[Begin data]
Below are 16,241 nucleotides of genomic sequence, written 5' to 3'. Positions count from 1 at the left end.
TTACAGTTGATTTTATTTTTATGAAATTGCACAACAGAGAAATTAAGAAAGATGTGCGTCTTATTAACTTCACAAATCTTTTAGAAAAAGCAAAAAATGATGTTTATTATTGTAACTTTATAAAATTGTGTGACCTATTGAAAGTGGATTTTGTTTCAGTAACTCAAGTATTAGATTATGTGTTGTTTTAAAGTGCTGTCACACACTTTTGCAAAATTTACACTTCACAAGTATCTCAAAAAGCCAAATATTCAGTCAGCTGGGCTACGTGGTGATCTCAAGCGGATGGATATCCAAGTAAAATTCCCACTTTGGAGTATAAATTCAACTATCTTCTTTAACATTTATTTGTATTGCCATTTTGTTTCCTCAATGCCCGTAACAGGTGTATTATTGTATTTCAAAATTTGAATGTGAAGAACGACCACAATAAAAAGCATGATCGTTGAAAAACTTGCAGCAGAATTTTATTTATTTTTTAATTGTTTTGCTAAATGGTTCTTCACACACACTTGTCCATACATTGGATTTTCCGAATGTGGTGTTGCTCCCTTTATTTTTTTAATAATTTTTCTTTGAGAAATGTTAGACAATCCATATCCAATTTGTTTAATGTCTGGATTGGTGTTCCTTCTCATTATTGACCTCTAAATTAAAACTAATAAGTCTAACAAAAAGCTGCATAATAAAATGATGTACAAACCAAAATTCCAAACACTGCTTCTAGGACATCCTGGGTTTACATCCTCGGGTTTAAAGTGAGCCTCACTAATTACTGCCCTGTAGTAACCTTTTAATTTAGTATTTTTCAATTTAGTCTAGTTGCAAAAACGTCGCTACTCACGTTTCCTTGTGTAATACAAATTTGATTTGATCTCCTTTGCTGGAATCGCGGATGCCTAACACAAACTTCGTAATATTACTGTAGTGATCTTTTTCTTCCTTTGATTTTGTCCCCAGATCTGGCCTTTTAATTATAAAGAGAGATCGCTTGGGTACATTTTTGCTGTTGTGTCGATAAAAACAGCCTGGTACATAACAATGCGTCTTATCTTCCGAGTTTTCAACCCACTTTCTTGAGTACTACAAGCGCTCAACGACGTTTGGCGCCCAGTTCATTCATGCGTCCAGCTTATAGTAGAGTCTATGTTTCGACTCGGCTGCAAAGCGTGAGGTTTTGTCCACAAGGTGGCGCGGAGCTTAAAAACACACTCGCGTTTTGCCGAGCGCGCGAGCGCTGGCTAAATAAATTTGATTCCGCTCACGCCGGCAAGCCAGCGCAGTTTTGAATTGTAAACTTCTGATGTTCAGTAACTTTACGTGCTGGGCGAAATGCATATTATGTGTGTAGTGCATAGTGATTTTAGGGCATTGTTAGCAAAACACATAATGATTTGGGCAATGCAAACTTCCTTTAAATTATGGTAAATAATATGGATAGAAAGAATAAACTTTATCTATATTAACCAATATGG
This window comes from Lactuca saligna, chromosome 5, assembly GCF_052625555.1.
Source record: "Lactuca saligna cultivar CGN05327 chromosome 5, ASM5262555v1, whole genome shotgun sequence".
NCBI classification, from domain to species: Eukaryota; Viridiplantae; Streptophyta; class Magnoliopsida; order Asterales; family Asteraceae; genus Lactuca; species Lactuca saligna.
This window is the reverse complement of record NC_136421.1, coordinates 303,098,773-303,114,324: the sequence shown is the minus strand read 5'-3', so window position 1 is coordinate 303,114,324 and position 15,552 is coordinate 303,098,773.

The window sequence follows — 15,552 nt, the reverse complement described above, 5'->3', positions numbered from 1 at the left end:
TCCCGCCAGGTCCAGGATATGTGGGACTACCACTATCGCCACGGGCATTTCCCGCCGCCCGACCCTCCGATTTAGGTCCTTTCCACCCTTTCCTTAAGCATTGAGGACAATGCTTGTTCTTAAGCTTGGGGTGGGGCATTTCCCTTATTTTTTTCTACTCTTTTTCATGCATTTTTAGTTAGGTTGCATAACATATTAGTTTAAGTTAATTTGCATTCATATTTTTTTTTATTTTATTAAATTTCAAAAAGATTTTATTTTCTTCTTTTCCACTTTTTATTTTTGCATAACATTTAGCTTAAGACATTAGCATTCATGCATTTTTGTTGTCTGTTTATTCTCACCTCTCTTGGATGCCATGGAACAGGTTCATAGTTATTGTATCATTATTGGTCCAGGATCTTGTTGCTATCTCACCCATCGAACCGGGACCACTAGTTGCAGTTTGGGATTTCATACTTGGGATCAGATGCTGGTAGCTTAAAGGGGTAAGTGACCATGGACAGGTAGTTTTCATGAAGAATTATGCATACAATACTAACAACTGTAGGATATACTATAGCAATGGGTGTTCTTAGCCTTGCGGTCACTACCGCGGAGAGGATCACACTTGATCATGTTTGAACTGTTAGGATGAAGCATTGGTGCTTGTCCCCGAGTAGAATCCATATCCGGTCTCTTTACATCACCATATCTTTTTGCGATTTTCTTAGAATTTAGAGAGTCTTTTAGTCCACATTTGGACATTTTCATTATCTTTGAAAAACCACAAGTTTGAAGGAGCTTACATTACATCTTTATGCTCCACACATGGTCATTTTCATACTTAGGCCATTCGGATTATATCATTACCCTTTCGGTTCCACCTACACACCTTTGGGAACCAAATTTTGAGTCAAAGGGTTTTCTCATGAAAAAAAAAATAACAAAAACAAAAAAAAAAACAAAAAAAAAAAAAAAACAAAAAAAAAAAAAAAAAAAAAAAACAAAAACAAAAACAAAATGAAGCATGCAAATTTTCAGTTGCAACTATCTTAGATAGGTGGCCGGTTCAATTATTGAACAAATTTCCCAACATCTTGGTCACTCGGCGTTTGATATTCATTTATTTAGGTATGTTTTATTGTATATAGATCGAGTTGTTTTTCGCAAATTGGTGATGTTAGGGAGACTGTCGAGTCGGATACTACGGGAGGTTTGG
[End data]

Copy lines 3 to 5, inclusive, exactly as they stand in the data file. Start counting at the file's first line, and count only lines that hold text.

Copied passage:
This window comes from Lactuca saligna, chromosome 5, assembly GCF_052625555.1.
Source record: "Lactuca saligna cultivar CGN05327 chromosome 5, ASM5262555v1, whole genome shotgun sequence".
NCBI classification, from domain to species: Eukaryota; Viridiplantae; Streptophyta; class Magnoliopsida; order Asterales; family Asteraceae; genus Lactuca; species Lactuca saligna.